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Transcript
The Spread of Ideas
during the Renaissance
1
(Before the Renaissance) Theocracy
• A theocracy is a form of government where
religious rulers run the government.
• Prior to the beginning of the Renaissance, lands
were ruled by feudal kings or the Roman Catholic
Church.
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–
–
–
–
The Church had religious power.
The Church controlled people’s beliefs.
The Church had economic power.
The Church had political power.
The Church was NOT controlled by the king.
Slide 2
A Change in Thought
• The Renaissance was a widespread change in
culture and thought that took place in Europe
beginning in the 1300s.
• Italy was the cradle of change. Italian citystates were not under the control of a king or
the Roman Catholic Church.
3
Humanism
• The thing that sparked most of the excitement
during the Renaissance was humanism which
focused on the ideas and actions of the
individuals.
• Scholars searched the world through
questioning and investigation.
• People were inspired by Classical civilizations
like the Greeks and Romans.
4
Johannes Gutenberg
• About 1450 a German printer
named Johannes Gutenberg
invented movable type used
on a printing press.
• The printing press used many
small pieces of metal with
single letters or numbers that
could be arranged in trays to
form rows of words and could
be easily changed.
• The printing process became
much easier and faster.
5
6
Johannes Gutenberg
• Prior to the invention of movable type:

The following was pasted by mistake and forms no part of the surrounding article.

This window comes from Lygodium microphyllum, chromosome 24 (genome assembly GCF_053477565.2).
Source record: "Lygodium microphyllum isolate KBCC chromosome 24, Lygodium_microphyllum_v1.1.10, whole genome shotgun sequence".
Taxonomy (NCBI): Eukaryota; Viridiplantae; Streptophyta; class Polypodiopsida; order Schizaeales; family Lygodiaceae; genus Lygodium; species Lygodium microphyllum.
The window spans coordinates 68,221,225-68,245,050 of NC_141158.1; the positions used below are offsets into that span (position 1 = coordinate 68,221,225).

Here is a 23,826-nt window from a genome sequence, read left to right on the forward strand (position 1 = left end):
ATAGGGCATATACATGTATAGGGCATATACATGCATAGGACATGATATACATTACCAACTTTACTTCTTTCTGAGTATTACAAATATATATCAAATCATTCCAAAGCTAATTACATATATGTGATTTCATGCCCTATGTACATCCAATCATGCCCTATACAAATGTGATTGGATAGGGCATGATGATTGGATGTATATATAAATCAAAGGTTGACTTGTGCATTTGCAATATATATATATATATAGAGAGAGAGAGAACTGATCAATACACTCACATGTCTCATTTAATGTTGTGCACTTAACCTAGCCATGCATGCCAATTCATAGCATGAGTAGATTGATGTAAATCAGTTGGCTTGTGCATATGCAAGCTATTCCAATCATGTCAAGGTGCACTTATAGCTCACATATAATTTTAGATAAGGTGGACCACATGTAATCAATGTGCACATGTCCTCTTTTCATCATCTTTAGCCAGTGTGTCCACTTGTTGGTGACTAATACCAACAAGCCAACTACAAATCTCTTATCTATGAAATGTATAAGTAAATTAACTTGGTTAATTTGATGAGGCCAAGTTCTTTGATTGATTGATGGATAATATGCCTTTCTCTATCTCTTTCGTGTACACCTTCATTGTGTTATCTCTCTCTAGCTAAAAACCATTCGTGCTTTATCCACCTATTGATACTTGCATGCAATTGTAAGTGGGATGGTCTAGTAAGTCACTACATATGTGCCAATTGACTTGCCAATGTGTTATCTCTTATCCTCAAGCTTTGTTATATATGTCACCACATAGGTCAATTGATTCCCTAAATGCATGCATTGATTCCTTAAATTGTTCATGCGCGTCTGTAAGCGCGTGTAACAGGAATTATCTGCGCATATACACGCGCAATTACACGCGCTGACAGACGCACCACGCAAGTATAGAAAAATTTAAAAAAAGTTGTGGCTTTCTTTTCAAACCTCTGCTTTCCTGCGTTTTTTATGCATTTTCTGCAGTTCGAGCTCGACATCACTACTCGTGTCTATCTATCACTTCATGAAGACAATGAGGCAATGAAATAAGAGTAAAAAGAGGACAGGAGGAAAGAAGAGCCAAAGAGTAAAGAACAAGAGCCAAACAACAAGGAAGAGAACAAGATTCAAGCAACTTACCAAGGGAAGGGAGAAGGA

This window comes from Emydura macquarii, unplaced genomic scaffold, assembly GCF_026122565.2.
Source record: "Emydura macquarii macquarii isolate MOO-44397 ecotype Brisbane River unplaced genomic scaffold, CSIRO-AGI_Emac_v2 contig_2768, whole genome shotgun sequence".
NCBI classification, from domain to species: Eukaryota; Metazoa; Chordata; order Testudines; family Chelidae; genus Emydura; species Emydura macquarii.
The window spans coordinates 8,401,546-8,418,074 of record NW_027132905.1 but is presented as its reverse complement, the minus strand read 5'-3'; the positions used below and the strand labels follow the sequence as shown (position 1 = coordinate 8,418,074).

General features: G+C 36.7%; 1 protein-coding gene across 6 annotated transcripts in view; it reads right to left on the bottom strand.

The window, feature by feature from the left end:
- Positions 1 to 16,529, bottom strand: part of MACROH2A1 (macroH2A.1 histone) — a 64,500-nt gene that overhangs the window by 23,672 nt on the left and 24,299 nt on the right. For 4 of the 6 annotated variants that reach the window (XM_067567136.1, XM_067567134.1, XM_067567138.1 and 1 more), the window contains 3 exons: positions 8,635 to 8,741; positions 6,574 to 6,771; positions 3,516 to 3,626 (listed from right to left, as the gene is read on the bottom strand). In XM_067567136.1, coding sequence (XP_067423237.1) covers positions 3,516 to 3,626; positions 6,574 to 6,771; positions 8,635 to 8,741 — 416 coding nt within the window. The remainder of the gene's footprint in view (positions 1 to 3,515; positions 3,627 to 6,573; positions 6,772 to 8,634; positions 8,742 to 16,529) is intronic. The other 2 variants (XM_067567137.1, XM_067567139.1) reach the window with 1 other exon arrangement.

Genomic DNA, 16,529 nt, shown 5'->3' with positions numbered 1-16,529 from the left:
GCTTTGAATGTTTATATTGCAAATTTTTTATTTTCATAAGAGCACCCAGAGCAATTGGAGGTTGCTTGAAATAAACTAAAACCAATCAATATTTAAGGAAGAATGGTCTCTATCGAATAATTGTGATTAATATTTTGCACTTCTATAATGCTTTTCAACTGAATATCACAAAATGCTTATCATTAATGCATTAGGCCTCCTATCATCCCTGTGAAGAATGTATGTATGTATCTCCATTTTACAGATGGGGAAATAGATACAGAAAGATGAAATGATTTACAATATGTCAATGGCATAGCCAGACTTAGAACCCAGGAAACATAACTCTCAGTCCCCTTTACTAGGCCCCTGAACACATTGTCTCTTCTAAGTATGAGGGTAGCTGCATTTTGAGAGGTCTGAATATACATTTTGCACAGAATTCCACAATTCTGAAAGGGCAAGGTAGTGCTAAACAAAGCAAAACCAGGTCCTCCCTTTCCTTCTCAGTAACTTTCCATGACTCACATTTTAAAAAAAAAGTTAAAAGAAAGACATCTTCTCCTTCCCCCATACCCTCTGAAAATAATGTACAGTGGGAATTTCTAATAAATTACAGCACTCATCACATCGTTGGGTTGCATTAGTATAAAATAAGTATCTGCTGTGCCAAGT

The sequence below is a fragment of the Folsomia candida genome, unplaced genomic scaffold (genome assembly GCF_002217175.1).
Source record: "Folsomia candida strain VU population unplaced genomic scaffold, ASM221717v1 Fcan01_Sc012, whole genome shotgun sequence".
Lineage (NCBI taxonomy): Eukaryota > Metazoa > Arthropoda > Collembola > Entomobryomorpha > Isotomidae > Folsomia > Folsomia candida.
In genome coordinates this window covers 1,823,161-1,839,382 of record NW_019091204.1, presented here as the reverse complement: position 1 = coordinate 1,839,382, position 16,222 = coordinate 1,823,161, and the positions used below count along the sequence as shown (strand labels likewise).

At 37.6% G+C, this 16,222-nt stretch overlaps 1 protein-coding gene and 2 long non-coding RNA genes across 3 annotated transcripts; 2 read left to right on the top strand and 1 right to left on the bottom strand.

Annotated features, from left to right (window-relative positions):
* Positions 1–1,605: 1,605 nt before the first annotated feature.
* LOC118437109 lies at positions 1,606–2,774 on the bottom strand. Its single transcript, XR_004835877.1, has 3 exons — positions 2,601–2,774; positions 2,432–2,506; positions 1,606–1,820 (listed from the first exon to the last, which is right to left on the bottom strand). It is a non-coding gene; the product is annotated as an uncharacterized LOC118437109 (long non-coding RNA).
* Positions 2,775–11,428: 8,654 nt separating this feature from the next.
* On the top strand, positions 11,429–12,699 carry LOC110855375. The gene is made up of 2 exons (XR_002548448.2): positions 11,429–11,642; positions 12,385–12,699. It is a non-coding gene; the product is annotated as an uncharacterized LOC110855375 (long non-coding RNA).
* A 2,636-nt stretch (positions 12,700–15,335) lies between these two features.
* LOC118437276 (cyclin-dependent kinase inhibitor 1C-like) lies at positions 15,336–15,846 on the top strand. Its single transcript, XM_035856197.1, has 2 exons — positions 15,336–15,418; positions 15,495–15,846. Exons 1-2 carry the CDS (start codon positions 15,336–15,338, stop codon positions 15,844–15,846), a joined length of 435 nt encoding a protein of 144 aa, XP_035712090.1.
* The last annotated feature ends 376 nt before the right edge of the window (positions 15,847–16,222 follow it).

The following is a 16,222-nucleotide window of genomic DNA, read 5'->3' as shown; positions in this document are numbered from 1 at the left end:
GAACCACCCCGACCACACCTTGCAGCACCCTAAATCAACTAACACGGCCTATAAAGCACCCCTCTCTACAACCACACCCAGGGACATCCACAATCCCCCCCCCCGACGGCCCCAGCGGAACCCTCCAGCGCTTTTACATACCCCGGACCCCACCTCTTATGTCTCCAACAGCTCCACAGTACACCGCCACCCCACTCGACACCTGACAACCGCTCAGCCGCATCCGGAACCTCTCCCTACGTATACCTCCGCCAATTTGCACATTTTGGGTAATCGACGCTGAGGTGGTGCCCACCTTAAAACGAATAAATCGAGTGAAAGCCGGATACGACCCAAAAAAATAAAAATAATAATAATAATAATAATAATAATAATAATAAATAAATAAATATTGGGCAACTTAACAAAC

– Books were copied by hand.
– Books were printed with blocks of carved wood that
were inked and stamped.
• (The first book) In 1455 Gutenberg printed a
1,200 page Bible.
• Books became cheaper and more widespread.
• Through the printed page, ideas of the
Renaissance spread quickly through Europe.
7
Gutenberg Bible
• Each copy of the
Gutenberg Bible used as
many as three million
metal letters.
• It took several months,
many workers, and six
printing presses to make.
• Of the 200 copies that
were made,
approximately 40 exist
today.
8
William Shakespeare
• William Shakespeare, considered the greatest writer
of the Renaissance, was famous for plays and poems.
• Ordinary people, nobles, and royalty alike crowded
London’s Globe Theatre to see Shakespeare’s plays.
–
–
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Romeo and Juliet
Julius Caesar
Antony and Cleopatra
Hamlet
King Lear
• He wrote at least 37 plays based on ancient works.
9
New Ideas in Science
• (1500s) Nicolaus Copernicus presented mathematical
calculations to prove the Earth revolved around the sun
and was not the center of the universe.
• (1600s) Galileo proved Copernicus’s theory with the
invention of his telescope. It showed the Earth did
move around the sun.
• (1600s) Isaac Newton formed the theory of gravity,
and explained how the planets circle the sun.
• Newton followed a scientific method that required
ideas to be tested through observing and
experimenting.
10
11
Renaissance Architecture
• Renaissance architects drew ideas from
ancient Greece and Rome. (columns, arch,
dome)
• Medieval churches were built in the shape of a
cross.
• Architects designed buildings in a circular
shape.
• In the ancient world, the circle (a simple, clean
figure) represented the perfect shape.
12
Bell Tower of Pisa
• A freestanding bell tower, of
the cathedral of the Italian
city of Pisa.
• Construction began in 1173
and continued until 1372 (177
yrs.) when the 7th floor and
bell tower (8th floor) were
completed.
• The tower began to sink after
the 3rd floor was added due to
an unstable foundation.
13